He made a ton of adjustments during two Instructional League camps this offseason and really stood out as one of the better young players in an already impressive group, and the entire first year experience does beg some patience on the part of the pundits.

"I remember scouting Ramon Flores in his first year in the Gulf Coast League and I think he hit near or below .200 that year but looked good in the process," one National League Central scout said. "Flores came back and had more representative numbers the next year.

"I could see Andujar doing the same exact thing because you can see he has all of the components needed to be a good hitter. I think he's going to be a comer in the next year or two."














2012 GCL Yankees .232 177 9 1 19 21 1 13 37 .288 .299

Batting and Power. At his core Andujar does everything very well to be a high average hitter. He has exceptional bat speed, advanced patience for a teenager, good pitch recognition, and an ability to use the whole field. Despite not being very big physically, he also gets great torque in his swing and combining that with the great bat speed he can really impact the baseball. That's where he gets himself into trouble at times though -- sometimes he gets too home run and pull happy, and that has a negative effect on his hitting. When he's not trying to do too much, however, he has all the earmarks of being a very, very good hitter.

Base Running and Speed. Andujar is actually pretty fast for a corner infielder, boasting average big league speed overall and the kind of natural quickness to be a potential double-digit stolen base threat. However, he has a lot to learn in the running game to tap that kind of long-term potential.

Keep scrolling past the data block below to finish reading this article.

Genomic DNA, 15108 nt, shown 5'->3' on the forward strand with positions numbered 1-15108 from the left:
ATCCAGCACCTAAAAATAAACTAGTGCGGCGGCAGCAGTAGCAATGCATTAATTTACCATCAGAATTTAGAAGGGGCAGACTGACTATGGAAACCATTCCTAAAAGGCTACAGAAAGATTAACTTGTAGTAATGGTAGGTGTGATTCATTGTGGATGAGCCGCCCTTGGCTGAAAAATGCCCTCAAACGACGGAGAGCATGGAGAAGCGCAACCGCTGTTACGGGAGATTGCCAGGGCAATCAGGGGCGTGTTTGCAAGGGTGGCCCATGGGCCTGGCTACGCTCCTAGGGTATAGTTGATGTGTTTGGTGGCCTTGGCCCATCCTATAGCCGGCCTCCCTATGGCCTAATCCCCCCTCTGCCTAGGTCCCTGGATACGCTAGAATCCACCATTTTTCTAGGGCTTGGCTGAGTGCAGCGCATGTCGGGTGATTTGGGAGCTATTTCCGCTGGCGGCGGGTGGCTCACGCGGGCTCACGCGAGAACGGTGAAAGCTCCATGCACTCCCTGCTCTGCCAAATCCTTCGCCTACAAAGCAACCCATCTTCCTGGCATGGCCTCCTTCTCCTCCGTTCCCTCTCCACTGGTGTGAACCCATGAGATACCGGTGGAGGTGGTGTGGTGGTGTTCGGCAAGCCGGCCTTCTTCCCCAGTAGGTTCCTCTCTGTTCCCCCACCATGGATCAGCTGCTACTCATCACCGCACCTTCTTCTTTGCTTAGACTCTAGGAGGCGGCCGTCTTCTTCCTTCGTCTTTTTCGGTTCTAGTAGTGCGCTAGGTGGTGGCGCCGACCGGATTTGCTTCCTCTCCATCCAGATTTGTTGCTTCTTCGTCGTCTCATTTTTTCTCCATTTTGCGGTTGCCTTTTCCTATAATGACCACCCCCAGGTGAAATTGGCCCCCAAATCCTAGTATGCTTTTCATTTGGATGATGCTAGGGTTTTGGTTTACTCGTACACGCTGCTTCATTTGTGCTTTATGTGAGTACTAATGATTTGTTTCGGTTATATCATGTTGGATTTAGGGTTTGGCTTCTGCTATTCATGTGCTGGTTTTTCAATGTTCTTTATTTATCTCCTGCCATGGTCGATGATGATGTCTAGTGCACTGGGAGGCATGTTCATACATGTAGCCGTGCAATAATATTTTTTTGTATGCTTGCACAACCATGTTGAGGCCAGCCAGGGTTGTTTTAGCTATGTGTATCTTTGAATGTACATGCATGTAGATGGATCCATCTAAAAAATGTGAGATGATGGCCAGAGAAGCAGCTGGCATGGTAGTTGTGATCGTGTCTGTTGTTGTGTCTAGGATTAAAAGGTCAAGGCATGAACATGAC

Defense. Again, Andujar has all the physical tools to be a plus defensive player at third base - above average athleticism and agility, sure hands that are very good on short-hop plays already, the needed speed to have great range, and plus arm strength - but he just needs to continue learning how to place himself and where to go with throws, and that takes more experience. He will have his short-term hiccups along the way but he projects to be a long-term above average and perhaps even plus defensive player.

Projection. Though one of the youngest, Andujar has one of the highest ceilings in the organization. Right now with the way he's currently built he projects to be a plus defensive player at third base and a high average hitter with average big league power down the road, but there's also considerable room for him to fill out too in the coming years and that could push his ceiling a lot higher. In a lot of ways he resembles a very young and skinnier version of Adrian Beltre ceiling-wise, but he has a lot of work to do towards tapping that kind of potential.

ETA. N/A. Andujar is most likely headed back right where he finished -- in the Gulf Coast League -- in 2013 for some more seasoning. Should he begin to employ many of the lessons he learned last year though, he could really start to move quickly the following year. It would not be surprising to see a Ramon Flores-like trajectory through the minor leagues.